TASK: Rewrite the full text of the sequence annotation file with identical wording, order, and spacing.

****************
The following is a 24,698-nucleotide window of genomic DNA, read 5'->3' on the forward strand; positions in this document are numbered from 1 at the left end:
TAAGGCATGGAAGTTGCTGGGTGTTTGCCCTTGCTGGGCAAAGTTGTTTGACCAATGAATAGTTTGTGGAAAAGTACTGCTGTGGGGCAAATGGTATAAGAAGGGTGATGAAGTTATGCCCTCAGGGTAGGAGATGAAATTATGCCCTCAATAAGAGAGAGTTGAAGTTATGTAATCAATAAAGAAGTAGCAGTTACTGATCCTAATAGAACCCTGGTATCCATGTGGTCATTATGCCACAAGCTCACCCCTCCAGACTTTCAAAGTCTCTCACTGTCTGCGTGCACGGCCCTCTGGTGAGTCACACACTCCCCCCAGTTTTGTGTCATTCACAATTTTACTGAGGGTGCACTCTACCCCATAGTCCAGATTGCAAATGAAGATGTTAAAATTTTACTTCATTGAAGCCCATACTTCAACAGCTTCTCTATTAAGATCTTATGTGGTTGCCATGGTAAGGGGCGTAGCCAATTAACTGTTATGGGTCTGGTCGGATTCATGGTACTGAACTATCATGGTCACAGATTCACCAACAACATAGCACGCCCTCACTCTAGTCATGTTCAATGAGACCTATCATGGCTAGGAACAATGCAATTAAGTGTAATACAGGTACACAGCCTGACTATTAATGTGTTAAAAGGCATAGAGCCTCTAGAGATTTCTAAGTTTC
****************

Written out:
The following is a 24,698-nucleotide window of genomic DNA, read 5'->3' on the forward strand; positions in this document are numbered from 1 at the left end:
TAAGGCATGGAAGTTGCTGGGTGTTTGCCCTTGCTGGGCAAAGTTGTTTGACCAATGAATAGTTTGTGGAAAAGTACTGCTGTGGGGCAAATGGTATAAGAAGGGTGATGAAGTTATGCCCTCAGGGTAGGAGATGAAATTATGCCCTCAATAAGAGAGAGTTGAAGTTATGTAATCAATAAAGAAGTAGCAGTTACTGATCCTAATAGAACCCTGGTATCCATGTGGTCATTATGCCACAAGCTCACCCCTCCAGACTTTCAAAGTCTCTCACTGTCTGCGTGCACGGCCCTCTGGTGAGTCACACACTCCCCCCAGTTTTGTGTCATTCACAATTTTACTGAGGGTGCACTCTACCCCATAGTCCAGATTGCAAATGAAGATGTTAAAATTTTACTTCATTGAAGCCCATACTTCAACAGCTTCTCTATTAAGATCTTATGTGGTTGCCATGGTAAGGGGCGTAGCCAATTAACTGTTATGGGTCTGGTCGGATTCATGGTACTGAACTATCATGGTCACAGATTCACCAACAACATAGCACGCCCTCACTCTAGTCATGTTCAATGAGACCTATCATGGCTAGGAACAATGCAATTAAGTGTAATACAGGTACACAGCCTGACTATTAATGTGTTAAAAGGCATAGAGCCTCTAGAGATTTCTAAGTTTC